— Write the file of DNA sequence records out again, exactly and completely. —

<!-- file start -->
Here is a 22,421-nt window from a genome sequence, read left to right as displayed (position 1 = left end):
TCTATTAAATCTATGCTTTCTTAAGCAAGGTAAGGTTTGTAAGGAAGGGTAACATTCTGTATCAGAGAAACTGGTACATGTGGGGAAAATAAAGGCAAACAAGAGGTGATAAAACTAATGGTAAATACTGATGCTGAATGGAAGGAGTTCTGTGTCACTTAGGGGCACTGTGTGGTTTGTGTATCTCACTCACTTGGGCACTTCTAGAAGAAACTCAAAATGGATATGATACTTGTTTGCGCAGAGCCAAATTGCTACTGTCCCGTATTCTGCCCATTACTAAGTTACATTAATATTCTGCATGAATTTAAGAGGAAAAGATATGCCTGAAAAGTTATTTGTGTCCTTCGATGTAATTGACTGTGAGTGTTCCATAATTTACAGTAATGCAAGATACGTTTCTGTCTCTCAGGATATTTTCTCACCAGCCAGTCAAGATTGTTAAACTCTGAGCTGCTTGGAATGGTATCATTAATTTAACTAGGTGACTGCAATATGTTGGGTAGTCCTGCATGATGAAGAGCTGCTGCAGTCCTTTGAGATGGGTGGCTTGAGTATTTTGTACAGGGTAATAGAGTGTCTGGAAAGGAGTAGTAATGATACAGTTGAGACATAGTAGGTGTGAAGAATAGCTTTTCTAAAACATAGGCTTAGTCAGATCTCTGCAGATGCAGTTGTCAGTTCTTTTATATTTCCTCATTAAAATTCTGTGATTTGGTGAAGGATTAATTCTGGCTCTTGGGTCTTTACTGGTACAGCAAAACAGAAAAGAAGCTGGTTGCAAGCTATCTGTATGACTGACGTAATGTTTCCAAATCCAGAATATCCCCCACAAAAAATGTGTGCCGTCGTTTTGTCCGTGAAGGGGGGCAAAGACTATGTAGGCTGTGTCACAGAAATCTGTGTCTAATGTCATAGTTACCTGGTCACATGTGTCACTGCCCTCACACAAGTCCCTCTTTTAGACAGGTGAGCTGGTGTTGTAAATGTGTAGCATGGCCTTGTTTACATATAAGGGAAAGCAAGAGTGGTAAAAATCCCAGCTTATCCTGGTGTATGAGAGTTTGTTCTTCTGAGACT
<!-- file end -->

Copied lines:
Here is a 22,421-nt window from a genome sequence, read left to right as displayed (position 1 = left end):
TCTATTAAATCTATGCTTTCTTAAGCAAGGTAAGGTTTGTAAGGAAGGGTAACATTCTGTATCAGAGAAACTGGTACATGTGGGGAAAATAAAGGCAAACAAGAGGTGATAAAACTAATGGTAAATACTGATGCTGAATGGAAGGAGTTCTGTGTCACTTAGGGGCACTGTGTGGTTTGTGTATCTCACTCACTTGGGCACTTCTAGAAGAAACTCAAAATGGATATGATACTTGTTTGCGCAGAGCCAAATTGCTACTGTCCCGTATTCTGCCCATTACTAAGTTACATTAATATTCTGCATGAATTTAAGAGGAAAAGATATGCCTGAAAAGTTATTTGTGTCCTTCGATGTAATTGACTGTGAGTGTTCCATAATTTACAGTAATGCAAGATACGTTTCTGTCTCTCAGGATATTTTCTCACCAGCCAGTCAAGATTGTTAAACTCTGAGCTGCTTGGAATGGTATCATTAATTTAACTAGGTGACTGCAATATGTTGGGTAGTCCTGCATGATGAAGAGCTGCTGCAGTCCTTTGAGATGGGTGGCTTGAGTATTTTGTACAGGGTAATAGAGTGTCTGGAAAGGAGTAGTAATGATACAGTTGAGACATAGTAGGTGTGAAGAATAGCTTTTCTAAAACATAGGCTTAGTCAGATCTCTGCAGATGCAGTTGTCAGTTCTTTTATATTTCCTCATTAAAATTCTGTGATTTGGTGAAGGATTAATTCTGGCTCTTGGGTCTTTACTGGTACAGCAAAACAGAAAAGAAGCTGGTTGCAAGCTATCTGTATGACTGACGTAATGTTTCCAAATCCAGAATATCCCCCACAAAAAATGTGTGCCGTCGTTTTGTCCGTGAAGGGGGGCAAAGACTATGTAGGCTGTGTCACAGAAATCTGTGTCTAATGTCATAGTTACCTGGTCACATGTGTCACTGCCCTCACACAAGTCCCTCTTTTAGACAGGTGAGCTGGTGTTGTAAATGTGTAGCATGGCCTTGTTTACATATAAGGGAAAGCAAGAGTGGTAAAAATCCCAGCTTATCCTGGTGTATGAGAGTTTGTTCTTCTGAGACT